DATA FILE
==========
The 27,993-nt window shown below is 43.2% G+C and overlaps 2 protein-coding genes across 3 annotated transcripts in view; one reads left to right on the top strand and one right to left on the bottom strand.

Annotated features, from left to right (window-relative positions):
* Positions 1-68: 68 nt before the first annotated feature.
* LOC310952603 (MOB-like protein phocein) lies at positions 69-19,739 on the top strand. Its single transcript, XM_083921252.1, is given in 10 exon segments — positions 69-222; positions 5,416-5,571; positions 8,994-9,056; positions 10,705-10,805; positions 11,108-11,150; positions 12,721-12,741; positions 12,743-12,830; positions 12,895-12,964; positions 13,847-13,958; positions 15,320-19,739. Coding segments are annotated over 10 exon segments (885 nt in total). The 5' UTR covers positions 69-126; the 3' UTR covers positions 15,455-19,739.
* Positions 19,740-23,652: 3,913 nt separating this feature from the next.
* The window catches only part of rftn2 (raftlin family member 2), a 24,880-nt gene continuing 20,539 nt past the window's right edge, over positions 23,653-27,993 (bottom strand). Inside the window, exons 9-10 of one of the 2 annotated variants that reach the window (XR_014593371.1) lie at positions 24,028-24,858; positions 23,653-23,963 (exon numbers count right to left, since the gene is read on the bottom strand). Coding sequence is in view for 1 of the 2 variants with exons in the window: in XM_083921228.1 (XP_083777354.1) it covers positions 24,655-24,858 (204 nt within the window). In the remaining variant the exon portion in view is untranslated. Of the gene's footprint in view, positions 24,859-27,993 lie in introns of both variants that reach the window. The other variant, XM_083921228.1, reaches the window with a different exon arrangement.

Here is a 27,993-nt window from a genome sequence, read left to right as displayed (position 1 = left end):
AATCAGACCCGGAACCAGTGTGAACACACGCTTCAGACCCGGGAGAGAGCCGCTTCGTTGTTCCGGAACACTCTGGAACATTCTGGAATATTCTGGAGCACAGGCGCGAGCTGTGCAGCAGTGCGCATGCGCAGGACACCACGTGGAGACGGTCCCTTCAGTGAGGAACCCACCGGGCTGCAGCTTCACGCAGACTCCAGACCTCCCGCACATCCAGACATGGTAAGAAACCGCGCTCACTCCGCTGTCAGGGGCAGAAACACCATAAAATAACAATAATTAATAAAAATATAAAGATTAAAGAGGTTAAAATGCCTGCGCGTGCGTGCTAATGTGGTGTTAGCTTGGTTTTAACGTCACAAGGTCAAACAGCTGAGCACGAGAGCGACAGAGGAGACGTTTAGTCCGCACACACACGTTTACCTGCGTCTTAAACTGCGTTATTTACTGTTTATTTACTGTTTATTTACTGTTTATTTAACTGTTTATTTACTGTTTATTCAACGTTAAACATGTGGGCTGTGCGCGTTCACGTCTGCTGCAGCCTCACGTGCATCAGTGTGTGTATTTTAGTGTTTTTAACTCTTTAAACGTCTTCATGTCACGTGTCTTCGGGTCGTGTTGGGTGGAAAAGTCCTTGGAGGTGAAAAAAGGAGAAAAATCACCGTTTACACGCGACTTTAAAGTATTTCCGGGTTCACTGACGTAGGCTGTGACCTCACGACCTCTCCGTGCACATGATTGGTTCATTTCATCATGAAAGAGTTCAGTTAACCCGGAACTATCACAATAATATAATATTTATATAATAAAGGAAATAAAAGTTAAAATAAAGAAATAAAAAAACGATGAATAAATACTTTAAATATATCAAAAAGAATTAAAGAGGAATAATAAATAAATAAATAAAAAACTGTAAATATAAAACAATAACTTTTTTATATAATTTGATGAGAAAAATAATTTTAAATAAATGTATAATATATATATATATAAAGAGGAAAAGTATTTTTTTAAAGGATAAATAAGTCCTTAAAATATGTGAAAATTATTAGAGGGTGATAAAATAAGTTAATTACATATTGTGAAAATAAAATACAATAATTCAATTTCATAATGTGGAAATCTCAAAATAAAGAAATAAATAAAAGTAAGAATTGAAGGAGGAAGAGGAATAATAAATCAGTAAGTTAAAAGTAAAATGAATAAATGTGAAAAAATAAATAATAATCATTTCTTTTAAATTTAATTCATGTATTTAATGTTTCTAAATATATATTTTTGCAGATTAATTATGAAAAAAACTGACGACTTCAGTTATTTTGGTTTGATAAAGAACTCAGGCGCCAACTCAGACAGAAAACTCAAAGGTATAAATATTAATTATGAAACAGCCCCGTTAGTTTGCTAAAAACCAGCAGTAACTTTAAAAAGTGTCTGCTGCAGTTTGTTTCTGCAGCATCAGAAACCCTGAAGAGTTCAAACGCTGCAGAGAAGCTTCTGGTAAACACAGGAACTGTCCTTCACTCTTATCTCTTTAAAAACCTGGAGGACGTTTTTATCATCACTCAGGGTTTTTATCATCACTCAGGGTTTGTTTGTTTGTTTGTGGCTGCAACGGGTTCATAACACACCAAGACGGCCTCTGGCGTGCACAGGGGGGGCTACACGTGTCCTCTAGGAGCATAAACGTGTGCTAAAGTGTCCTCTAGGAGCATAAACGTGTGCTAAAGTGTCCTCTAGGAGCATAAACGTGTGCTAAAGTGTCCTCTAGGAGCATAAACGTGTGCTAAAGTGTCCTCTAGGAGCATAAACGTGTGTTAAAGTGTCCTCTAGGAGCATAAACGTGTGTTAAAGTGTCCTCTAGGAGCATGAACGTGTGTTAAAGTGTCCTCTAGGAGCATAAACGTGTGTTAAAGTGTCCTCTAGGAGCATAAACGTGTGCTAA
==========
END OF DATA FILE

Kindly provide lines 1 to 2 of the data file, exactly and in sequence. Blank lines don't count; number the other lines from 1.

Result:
The 27,993-nt window shown below is 43.2% G+C and overlaps 2 protein-coding genes across 3 annotated transcripts in view; one reads left to right on the top strand and one right to left on the bottom strand.

Annotated features, from left to right (window-relative positions):